DOJ Says N.H. Wrong About Efforts To Improve MH System
Mental Health Weekly January 2, 2012
Clashing views of New Hampshire’s mental health system continue as U.S. Assistant Attorney General Thomas Perez this month responded to the state’s first official response to allegations of violating the Americans with Disabilities Act (ADA) for unnecessarily institutionalizing mental health patients instead of investing in more community services and supports for them.
New Hampshire Attorney General Michael Delaney and the state Health and Human Services Commissioner Nick Toumpas in a Dec. 6 letter defended the state’s efforts to improve its mental health system. Their letter cited “significant progress” in the state’s 10-year plan, implemented in 2008, to expand community services and programs (see MHW, Dec. 12). Calls to the U.S. Department of Justice were not returned.
Following the DOJ’s assessment of the state in April (see MHW, May 2) DOJ and state officials had met for several months to develop solutions regarding the DOJ’s findings. Perez responded to state HHS officials in a Dec. 9 letter stating that the DOJ stands by its findings and conclusions in April that the state’s mental health system is “broken” and “in crisis.” New Hampshire forces people with mental illness to obtain needed services at
the state’s institutional facilities, even though those services could be provided more effectively and more inexpensively in integrated community settings, Perez wrote.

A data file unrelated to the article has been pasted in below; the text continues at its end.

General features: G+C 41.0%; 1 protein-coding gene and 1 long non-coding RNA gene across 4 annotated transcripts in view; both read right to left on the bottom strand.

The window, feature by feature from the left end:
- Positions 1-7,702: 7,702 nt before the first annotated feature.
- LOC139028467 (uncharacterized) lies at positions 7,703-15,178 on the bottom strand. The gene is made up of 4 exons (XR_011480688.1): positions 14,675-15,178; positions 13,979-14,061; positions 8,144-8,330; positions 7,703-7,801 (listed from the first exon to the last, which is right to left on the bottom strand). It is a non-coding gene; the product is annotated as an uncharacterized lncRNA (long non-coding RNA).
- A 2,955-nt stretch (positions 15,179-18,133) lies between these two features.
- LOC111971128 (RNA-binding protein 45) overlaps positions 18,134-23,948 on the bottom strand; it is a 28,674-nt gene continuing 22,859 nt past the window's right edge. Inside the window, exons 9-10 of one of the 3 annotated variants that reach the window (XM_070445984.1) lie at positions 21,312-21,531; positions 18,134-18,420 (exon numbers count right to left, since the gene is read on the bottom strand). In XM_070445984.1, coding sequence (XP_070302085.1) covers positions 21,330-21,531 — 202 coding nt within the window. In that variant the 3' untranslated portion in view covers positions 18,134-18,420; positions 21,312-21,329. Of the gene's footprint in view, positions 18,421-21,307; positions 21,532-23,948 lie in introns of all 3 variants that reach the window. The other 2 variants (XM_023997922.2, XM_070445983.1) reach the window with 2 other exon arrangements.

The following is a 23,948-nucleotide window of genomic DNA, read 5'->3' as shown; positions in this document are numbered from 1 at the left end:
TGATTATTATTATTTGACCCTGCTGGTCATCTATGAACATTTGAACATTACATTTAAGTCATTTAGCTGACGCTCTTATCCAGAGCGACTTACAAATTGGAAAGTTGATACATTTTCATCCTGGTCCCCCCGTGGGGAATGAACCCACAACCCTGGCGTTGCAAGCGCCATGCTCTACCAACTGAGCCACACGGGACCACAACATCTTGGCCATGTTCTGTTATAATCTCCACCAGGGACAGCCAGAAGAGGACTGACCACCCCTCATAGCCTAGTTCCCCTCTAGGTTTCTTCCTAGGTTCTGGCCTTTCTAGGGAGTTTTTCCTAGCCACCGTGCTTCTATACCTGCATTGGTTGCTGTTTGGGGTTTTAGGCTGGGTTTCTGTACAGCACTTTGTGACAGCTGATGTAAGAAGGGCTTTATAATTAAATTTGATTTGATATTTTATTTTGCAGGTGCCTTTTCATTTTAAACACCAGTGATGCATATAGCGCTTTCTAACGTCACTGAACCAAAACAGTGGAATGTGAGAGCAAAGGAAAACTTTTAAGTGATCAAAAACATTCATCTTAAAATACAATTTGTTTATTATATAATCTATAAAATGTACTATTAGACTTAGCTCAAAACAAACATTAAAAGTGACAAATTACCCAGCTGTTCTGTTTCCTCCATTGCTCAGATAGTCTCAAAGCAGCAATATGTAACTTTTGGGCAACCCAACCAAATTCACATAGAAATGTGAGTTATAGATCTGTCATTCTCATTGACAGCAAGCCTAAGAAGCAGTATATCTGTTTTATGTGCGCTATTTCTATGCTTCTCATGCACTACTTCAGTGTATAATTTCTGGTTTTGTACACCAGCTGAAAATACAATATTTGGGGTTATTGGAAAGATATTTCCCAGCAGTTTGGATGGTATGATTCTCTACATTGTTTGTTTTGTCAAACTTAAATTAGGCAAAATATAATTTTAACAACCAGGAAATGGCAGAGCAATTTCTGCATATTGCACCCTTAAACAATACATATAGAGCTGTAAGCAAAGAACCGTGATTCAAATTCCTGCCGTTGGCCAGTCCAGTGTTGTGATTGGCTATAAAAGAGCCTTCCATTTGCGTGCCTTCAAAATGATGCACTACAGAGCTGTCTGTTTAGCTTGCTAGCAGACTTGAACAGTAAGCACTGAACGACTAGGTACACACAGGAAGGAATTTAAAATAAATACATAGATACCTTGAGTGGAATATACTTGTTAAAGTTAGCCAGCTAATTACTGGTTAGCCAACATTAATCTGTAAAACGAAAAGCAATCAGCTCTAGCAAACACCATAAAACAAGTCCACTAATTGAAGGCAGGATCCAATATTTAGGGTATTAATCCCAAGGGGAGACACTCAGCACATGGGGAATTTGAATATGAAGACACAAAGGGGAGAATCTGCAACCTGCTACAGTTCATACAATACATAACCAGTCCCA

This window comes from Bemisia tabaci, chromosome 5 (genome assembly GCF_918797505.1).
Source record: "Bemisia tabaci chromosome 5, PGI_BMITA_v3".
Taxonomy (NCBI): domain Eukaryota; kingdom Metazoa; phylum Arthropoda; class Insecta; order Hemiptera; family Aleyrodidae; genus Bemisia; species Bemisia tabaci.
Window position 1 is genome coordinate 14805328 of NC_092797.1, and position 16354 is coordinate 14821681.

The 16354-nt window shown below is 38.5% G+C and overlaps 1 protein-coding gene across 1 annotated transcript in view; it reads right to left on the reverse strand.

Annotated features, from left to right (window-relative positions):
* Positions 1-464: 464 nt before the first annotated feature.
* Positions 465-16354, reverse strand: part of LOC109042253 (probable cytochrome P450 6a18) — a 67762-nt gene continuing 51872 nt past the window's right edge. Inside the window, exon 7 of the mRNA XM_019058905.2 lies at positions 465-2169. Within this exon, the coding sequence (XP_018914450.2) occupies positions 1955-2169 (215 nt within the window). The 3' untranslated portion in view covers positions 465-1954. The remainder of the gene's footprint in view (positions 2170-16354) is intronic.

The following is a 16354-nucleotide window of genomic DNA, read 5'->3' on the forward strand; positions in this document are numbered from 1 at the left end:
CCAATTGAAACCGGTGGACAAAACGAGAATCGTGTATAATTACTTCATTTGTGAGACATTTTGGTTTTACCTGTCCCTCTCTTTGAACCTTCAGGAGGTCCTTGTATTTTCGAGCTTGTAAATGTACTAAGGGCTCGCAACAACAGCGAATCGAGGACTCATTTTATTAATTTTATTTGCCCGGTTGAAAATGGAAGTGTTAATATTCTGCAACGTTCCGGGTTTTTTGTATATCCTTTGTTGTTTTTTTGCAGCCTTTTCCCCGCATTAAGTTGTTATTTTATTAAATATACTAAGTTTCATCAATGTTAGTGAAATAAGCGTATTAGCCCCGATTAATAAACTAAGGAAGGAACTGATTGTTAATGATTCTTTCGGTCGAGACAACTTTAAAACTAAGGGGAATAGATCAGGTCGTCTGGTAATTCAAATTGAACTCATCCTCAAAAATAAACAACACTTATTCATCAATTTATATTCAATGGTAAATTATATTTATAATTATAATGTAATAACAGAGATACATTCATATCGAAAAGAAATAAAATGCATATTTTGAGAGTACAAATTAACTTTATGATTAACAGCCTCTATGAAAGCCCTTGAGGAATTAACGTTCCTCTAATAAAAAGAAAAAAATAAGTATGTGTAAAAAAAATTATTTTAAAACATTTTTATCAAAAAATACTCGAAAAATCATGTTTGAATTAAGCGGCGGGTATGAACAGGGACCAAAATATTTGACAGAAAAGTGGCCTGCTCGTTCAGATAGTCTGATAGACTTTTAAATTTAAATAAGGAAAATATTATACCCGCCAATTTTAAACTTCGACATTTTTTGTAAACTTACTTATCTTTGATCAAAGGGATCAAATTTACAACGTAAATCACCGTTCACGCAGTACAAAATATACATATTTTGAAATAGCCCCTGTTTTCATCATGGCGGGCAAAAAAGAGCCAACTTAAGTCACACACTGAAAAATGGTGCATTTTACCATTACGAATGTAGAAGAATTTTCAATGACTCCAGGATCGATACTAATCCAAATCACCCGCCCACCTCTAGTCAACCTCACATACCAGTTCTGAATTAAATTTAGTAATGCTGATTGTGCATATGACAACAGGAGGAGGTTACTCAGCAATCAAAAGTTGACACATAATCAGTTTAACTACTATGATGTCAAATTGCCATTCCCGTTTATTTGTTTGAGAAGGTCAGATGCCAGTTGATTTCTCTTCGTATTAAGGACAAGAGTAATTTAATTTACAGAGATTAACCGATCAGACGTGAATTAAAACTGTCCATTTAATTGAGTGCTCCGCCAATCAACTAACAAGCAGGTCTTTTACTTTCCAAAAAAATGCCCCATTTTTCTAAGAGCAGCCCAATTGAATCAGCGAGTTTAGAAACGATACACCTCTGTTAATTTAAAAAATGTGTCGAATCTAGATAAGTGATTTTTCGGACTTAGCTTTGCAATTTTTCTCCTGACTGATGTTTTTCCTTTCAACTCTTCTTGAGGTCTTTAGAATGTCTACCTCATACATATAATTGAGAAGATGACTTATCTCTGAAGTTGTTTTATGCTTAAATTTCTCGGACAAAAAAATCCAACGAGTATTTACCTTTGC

“New Hampshire’s mental health system, as currently configured, not only violates the ADA, but also is an inefficient use of state resources and is bad policy,” Perez said. “New Hampshire is spending about as much to serve 5 percent of people with mental illness in New Hampshire Hospital as it spends to serve the entire remaining 95 percent in the community.”
Perez said the DOJ regrets that the state’s current position has created “an impasse.” Unable to reach a resolution, the DOJ plans to assess its enforcement options, including litigation, he concluded.
N.H. Officials “Disappointed”
“Clearly we are disappointed with their reaction but it is not unexpected,” Mike Brown, senior assistant attorney general for the New Hampshire Attorney General’s office, told MHW. “We had differences,” Brown said. “We expressed those differences in that letter to them. The federal government is in disagreement about our 10-year plan.”
The next steps are entirely dependent on the federal DOJ, Brown said, but expressed concerns about threatened litigation that would ultimately
mean a loss of “time, energy and scarce resources that would be better [directed] to clients in the community.”
“The obligation HHS has to providing community mental health services is long term; that does not go away,” he said. “HHS has the obligation to develop the budget to provide services in these challenging economic times,” said Brown. State officials are working with legislative leaders,
budget writers, and [looking] at grant funding for providing these services, he added. “That effort does not stop,” he said. “We don’t know the outcome; we would be disappointed if they chose the litigation route,” Brown said.